On shooting film in 2018

I love new experimenting and using new products. 

Endless possibilities where technology can take us. 

The first time I tried an Oculus VR headset was transformational. My car has some primitive autonomous driving capabilities but my mind is nevertheless electrified at the possibilities. My iPhone still feels like some sort of miracle. 

But I shoot film to make photographs that I care about. In 2018. 

First, before I write up why I shoot film, let me get all reasons not to shoot film these days. 

Film is expensive. It just is. 

Shooting film requires either processing and scanning at home or working with a pro lab. The former is super time consuming and I just don’t do it. The latter is expensive and can be frustrating at times. It’s not always easy and mistakes can drive you mad sometimes. 

It can be cumbersome to travel with. When I travel I bring along color film and black and white film. I often bring along 35mm and medium format film. And I always bring more than I need because I once ran out of film on a trip and that feels awful. Carrying the film is only part of the story. You need to take care of it. You can’t leave it in a hot car, and you must carry it on planes (do not check it in, the X-ray machines will fuck it up). 

And film cameras are often old and need servicing from time to time. Not always but my favorite film camera has been in service for a month and just came back today. Digital cameras today are all amazing.

But I still love film and couldn’t imagine making photographs without it. 

I love the feeling of being in control of the photograph. How I want the light to impact the image. Am I going for super contrasty or moody? Clean or grainy? Black & white or color? I need to make all these decisions before I compose, before I focus, before I press the shutter. Sometimes it can take a second and other times it can take an hour. 

Film photos are unique. The grain is different. The depth is different. The colors are often different. The warmth is different. The texture is different. One roll is often different than the next. 

Film cameras are a work of art. They are beautiful to hold and operate. My hands know where to go. My favorite film cameras don’t require batteries to operate. 

I love the way the process feels. I love taking the film out of the package. I love it takes me a little while to load the film. Rewinding a finished roll feels like an accomplishment. Sending the film to the lab fills me with possibilities. Getting the scans back is like Christmas morning. 

I love the slowness of film. I don’t spend hours post processing my photos. I don’t sit in front of a computer on vacation messing with thousands of images. I  make photographs and when I’m ready I send them to the lab.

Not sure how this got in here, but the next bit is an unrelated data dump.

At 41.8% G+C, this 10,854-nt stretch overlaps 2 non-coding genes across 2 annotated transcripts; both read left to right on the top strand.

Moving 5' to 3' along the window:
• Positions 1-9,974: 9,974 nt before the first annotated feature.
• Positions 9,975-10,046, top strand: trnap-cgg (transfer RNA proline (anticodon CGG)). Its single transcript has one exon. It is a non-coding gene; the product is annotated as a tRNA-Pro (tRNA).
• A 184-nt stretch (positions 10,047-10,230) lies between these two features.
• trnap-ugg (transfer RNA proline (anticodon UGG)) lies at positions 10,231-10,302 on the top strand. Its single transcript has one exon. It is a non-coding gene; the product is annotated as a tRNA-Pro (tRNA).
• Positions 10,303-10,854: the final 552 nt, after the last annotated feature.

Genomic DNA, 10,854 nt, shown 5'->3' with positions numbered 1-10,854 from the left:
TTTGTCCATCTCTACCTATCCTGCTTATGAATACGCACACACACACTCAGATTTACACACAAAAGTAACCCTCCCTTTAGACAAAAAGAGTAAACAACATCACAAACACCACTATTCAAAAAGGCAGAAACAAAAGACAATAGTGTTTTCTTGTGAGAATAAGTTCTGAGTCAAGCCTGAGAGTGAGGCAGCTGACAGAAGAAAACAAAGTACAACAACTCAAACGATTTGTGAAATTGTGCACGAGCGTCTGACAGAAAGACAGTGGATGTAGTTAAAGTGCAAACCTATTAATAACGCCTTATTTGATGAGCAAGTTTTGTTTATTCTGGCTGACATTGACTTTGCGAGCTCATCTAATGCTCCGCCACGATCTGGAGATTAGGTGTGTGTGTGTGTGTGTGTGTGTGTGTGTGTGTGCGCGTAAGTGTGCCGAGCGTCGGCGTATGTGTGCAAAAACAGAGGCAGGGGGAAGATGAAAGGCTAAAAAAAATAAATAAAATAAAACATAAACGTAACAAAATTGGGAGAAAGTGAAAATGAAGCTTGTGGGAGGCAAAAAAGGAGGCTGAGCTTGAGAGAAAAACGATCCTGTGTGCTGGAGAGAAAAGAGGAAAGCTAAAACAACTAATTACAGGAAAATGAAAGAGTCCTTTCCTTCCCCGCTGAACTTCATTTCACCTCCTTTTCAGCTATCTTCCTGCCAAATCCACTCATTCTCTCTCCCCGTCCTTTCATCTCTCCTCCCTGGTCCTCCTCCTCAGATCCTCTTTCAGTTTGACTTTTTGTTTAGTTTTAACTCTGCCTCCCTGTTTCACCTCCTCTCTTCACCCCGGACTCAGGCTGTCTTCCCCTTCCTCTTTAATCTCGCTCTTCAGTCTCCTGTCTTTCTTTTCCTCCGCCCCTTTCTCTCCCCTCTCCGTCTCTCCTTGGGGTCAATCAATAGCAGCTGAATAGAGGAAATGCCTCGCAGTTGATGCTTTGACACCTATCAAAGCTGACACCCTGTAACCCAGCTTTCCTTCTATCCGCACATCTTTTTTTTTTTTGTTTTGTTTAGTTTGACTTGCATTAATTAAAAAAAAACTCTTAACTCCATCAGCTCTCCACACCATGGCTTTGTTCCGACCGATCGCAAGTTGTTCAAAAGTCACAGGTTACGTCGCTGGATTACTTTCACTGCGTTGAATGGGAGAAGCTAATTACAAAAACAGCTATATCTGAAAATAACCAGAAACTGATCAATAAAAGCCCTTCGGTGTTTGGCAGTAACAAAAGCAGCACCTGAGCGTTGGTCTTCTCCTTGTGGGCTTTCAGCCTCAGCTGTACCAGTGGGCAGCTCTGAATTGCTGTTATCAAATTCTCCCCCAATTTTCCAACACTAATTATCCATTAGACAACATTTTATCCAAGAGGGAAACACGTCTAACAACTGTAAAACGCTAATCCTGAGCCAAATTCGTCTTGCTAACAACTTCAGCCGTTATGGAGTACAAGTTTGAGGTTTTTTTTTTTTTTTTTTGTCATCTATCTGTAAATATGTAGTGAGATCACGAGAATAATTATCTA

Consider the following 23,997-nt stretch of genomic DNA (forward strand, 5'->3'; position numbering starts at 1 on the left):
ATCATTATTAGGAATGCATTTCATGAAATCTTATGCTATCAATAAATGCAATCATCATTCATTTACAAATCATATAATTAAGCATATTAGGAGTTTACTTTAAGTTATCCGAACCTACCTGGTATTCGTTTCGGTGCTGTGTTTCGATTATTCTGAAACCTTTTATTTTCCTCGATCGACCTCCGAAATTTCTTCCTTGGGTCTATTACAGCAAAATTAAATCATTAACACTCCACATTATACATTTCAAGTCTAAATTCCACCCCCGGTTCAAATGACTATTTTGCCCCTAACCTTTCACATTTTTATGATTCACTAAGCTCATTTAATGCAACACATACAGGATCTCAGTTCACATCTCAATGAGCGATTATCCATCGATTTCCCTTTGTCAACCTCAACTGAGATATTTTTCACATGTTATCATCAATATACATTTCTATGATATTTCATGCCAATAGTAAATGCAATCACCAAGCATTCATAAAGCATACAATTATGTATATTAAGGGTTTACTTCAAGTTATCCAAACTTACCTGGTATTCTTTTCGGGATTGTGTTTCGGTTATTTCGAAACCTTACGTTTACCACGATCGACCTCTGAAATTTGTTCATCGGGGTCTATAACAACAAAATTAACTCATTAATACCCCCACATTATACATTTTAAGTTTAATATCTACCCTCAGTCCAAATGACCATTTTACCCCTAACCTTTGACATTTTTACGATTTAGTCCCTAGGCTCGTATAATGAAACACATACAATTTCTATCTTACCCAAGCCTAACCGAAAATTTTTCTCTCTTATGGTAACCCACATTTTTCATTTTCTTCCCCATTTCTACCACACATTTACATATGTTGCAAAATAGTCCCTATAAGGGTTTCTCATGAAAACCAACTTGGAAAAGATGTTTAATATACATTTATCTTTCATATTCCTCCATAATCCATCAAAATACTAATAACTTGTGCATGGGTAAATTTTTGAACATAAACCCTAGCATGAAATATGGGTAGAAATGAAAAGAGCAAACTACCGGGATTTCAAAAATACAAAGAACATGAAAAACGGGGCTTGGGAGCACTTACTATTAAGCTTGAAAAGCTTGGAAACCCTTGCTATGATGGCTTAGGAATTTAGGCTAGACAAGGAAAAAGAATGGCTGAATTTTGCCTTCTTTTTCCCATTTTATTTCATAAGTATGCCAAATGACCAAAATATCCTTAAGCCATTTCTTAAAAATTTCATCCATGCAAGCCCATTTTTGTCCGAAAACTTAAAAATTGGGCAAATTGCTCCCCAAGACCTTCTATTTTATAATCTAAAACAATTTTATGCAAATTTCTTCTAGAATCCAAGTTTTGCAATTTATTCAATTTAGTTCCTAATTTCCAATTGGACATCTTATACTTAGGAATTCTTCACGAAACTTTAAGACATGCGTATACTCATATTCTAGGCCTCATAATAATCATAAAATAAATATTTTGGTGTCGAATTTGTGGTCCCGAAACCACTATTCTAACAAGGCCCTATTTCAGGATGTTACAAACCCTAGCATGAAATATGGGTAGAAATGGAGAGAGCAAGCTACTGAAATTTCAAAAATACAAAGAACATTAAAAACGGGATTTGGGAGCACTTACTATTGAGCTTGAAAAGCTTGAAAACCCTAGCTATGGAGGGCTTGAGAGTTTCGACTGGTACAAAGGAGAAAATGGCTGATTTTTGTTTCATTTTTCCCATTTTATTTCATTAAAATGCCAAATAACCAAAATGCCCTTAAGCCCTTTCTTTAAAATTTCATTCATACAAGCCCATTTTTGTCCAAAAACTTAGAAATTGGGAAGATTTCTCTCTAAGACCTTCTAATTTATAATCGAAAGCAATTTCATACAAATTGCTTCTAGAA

The film community is alive and is so positive. Less time talking about gear and more time sharing creative work, ideas and experiences. I cherish all the friendships in this community. 

Film photographs are not perfect but there is something so special about falling in love with the imperfection. 

I don’t know if I’ll be shooting film for the rest of my life, but I sure hope so. 

Peru, Part I

We made our second trip to South America last month with a visit to Peru.

We began with a visit to Lima which is a the capital of the country. Lima is a big city, with a population of 10 million people. It is a beautiful old city and sits on the Pacific ocean. We spent a few days checking out the historic sites, exploring the Magdalena Market, and wandering the streets. We had an amazing lunch at Malabar. If you go to Lima, you must eat at this place and if possible meet Chef Pedro Miguel who is an inspiring chef and a lover of food and Peru. I also recommend exploring the art museums in the Barranco district. The MAC museum is quite small but very interesting with thought provoking work. Unfortunately we ran out of time and didn’t make it to the MATE.

We left Lima (sea level) and flew to Cusco which is about 11k feet above sea level. We could feel the heightened altitude immediately after stepping off the plane. We all had altitude medication, and our fair share of coca tea which helped.

We spent the rest of the trip in the Sacred Valley, the city of Cusco and exploring Machu Picchu. Some of my favorite memories: visiting the students at the Sol & Luna school, mountain biking through the little villages outside of Cusco, hiking to the top of Machu Picchu Mountain (2 hours up and 1 hour down), & wandering the San Blas streets in Cusco.  We were very fortunate that the weather was so kind. Our trip took place during the rainy season but we only an half of day of rain.

Peru is one of the most beautiful places I have ever seen. The culture, landscape and people are beyond incredible. I hope we can make another trip to Peru in the future.

Additional photographs here.

(all of the photographs were shot on 35mm and medium format Kodak Portra 400 film, developed and scanned at Indie Film Lab).